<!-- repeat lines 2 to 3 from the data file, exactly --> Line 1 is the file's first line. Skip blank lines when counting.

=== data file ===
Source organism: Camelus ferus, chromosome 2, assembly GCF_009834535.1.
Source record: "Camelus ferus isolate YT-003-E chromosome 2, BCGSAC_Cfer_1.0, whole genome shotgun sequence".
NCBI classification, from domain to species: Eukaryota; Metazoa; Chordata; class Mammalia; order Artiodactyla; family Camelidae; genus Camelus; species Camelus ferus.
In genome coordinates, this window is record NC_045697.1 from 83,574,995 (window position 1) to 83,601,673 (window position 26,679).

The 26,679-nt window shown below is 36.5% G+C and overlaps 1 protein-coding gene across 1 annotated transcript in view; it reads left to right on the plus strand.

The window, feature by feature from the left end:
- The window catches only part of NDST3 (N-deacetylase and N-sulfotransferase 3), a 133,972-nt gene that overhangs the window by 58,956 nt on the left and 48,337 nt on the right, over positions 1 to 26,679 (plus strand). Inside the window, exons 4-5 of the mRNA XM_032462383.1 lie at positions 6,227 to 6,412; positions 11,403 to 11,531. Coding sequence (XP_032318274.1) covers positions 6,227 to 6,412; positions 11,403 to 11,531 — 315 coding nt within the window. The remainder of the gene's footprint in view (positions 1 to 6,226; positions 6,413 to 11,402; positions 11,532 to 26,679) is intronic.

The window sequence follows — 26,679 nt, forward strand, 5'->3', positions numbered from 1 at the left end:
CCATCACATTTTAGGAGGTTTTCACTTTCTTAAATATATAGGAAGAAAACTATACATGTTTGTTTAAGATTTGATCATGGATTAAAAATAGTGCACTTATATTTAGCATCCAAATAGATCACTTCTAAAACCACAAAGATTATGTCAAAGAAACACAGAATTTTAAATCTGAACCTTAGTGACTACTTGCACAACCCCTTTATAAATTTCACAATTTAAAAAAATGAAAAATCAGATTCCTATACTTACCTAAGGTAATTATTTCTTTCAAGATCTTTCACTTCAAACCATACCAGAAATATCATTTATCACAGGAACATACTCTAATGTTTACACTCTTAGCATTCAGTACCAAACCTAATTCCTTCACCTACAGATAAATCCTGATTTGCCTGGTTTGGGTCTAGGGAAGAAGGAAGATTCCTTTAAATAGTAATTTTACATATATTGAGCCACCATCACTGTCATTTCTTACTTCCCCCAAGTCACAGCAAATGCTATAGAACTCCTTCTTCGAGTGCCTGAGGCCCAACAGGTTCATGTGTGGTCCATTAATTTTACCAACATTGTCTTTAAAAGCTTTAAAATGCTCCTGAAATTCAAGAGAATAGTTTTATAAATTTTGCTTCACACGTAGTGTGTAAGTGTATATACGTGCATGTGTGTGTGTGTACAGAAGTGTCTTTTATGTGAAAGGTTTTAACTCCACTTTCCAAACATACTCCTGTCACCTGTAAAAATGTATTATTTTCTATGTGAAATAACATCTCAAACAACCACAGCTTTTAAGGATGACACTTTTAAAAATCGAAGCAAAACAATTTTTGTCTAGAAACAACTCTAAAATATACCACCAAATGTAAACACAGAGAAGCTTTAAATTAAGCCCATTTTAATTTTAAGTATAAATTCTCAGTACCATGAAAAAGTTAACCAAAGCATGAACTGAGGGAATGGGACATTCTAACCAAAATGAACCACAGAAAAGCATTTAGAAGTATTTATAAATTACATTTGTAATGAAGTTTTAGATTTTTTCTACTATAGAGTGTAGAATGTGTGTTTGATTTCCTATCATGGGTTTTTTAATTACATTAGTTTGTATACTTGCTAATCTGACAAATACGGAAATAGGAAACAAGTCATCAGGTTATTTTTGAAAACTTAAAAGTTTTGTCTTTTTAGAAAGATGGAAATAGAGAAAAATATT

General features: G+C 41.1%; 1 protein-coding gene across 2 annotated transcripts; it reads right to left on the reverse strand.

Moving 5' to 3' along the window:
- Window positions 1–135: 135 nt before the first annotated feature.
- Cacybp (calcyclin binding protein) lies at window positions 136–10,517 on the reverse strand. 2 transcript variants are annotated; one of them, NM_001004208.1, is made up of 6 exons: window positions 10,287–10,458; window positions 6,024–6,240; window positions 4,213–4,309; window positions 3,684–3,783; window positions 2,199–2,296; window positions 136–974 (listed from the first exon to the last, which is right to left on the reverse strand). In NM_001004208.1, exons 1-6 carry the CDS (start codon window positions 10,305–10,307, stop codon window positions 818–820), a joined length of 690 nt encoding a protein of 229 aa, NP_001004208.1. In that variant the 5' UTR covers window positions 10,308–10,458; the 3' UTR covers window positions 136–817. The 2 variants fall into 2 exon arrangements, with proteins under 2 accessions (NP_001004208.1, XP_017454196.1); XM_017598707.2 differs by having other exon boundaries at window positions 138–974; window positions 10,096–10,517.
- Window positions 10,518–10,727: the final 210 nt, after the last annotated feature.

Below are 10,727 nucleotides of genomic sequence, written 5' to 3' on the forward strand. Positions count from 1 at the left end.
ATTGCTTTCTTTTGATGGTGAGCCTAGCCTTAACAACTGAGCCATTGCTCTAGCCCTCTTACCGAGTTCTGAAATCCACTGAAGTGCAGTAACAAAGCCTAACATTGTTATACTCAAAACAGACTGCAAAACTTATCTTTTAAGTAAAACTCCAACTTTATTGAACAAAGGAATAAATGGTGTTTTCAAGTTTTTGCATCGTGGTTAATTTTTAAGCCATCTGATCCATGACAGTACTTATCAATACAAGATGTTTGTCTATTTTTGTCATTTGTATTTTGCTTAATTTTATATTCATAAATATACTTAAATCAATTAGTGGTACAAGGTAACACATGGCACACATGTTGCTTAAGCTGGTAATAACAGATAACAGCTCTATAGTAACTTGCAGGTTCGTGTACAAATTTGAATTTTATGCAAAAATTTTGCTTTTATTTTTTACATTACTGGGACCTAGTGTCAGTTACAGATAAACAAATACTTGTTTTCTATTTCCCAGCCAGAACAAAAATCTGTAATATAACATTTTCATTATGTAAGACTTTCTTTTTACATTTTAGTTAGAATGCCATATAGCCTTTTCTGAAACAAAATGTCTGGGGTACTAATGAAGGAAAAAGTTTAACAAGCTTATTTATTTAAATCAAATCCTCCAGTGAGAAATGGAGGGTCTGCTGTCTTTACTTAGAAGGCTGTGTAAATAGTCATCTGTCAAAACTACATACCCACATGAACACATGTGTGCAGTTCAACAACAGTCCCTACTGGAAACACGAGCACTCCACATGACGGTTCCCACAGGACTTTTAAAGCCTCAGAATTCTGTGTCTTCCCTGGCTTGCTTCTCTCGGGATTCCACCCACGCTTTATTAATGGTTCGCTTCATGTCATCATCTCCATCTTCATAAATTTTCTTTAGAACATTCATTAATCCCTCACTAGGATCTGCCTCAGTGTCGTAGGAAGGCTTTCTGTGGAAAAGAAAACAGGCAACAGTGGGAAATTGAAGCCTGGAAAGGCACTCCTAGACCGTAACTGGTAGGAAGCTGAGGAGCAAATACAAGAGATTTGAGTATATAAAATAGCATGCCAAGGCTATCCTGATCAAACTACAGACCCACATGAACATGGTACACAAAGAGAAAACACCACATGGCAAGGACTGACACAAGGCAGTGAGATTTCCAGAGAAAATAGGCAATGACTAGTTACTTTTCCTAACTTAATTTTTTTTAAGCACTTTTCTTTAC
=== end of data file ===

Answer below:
Source record: "Camelus ferus isolate YT-003-E chromosome 2, BCGSAC_Cfer_1.0, whole genome shotgun sequence".
NCBI classification, from domain to species: Eukaryota; Metazoa; Chordata; class Mammalia; order Artiodactyla; family Camelidae; genus Camelus; species Camelus ferus.